Clinical and Therapeutic Aspects?

Ubiquitylation and deubiquitylation of proteins are processes that regulate protein recycling and degradation in all cells. So, DUBs play major roles in cellular protein turnover. Therefore, it is not surprising that modulators of DUBs have been touted as potential targets for therapeutic treatment of a number of diseases including cancer (Colland, 2010). In fact, USPs are promising molecules for pharmacological modulation in the ubiquitin regulatory machinery (Daviet and Colland, 2008). Our understanding of the molecular physiology of ubiquitylation and deubiquitylation of ion transport proteins is just at the “edge” of an explosion of research. Therefore, the experimental paradigm that Devor and co-workers (Balut et al., 2011) have provided in their paper can be the experimental “road-map” that can be used by others to explore the interactions of other DUBs and other ion transport proteins, of which, some may be responsible for disease.

Final Thoughts

The blending of these three novel technologies, presented by Devor and co-workers (Balut et al., 2011), has the synergetic potential for application in a plethora of cell types. Hence, the experimental paradigm of this multi-prong approach will certainly advance our efforts in understanding the ubiquitylation/deubiquitylation processes of cellular and membrane proteins. Further, the future of modulation of DUBs being developed as a potential clinical application appears to be ever so close these days. We, molecular epithelial physiologists, must ‘push’ ourselves and relish the opportunity that this multi-prong technologies approach offers us. Undoubtedly, Devor and co-workers are forging forward with this exciting experimental paradigm to tackle ubiquitylation/deubiquitylation of KCa3.1 channels in a polarized epithelium. Other molecular epithelial physiologists must follow.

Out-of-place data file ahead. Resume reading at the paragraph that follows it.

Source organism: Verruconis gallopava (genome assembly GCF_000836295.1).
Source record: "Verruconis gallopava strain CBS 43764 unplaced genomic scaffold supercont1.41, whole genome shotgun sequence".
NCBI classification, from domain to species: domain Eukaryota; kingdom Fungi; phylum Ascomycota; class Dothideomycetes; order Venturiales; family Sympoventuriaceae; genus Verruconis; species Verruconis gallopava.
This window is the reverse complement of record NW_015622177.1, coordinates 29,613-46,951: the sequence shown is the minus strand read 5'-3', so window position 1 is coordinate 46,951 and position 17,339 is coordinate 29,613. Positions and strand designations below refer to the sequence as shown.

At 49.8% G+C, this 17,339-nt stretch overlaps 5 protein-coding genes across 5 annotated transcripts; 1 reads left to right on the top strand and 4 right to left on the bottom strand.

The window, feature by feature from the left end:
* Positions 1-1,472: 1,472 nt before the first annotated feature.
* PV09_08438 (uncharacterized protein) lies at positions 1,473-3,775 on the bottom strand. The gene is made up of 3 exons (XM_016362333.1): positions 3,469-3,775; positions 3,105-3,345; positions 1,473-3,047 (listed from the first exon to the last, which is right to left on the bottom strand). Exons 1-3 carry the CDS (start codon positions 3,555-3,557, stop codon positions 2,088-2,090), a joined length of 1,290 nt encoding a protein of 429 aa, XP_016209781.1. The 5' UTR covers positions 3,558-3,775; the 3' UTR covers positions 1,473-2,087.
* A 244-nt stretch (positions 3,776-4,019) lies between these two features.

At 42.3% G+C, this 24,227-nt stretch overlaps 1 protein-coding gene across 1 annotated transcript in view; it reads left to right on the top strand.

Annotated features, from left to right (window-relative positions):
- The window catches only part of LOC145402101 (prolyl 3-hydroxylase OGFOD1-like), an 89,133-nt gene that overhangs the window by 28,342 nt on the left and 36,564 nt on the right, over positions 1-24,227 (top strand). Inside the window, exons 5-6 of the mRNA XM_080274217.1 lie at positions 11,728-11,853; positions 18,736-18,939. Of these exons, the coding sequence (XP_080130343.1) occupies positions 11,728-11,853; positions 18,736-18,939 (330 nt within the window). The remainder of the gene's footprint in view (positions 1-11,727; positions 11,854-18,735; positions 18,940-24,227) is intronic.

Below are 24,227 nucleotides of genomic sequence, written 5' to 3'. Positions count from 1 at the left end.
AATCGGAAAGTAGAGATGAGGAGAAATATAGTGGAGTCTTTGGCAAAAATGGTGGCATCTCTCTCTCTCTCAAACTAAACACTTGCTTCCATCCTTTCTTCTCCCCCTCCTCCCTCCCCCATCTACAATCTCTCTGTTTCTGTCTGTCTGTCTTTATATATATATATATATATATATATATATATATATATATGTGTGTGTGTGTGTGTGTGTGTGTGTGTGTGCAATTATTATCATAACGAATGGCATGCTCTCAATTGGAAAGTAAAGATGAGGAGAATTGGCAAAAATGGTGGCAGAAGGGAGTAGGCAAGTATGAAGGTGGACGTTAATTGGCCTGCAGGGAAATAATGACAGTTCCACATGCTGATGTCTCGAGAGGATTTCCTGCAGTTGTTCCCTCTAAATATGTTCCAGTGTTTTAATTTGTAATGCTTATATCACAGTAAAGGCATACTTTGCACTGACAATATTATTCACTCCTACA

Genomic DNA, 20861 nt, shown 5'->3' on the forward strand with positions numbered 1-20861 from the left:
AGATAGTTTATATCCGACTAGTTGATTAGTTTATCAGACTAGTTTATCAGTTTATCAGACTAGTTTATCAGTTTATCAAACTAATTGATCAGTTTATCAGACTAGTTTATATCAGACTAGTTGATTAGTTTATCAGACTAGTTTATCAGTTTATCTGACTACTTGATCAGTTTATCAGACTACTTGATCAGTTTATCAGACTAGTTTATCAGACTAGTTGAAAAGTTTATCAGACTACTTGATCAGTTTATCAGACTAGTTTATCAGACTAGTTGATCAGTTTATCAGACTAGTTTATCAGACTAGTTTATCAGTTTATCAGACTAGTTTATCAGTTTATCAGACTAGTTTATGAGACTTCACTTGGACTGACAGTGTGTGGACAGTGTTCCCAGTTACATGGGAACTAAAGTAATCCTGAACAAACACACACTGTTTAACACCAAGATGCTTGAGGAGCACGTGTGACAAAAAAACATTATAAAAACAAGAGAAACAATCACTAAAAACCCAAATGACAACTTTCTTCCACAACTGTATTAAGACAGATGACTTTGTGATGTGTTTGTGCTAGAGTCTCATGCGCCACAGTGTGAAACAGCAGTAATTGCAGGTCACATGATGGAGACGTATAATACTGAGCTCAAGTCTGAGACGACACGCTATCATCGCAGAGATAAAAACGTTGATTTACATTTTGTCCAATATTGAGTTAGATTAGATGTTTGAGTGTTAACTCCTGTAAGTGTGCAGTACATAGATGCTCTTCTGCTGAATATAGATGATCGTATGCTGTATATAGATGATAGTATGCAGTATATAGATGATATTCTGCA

My final thought is to firmly agree with the last sentence in the Devor paper. “Given the critical role that DUBs play in a host of physiological processes, the ability to rapidly screen protein-DUB interactions from cell lysates represents an important advance in the ubiquitin field.”

Conflict of Interest Statement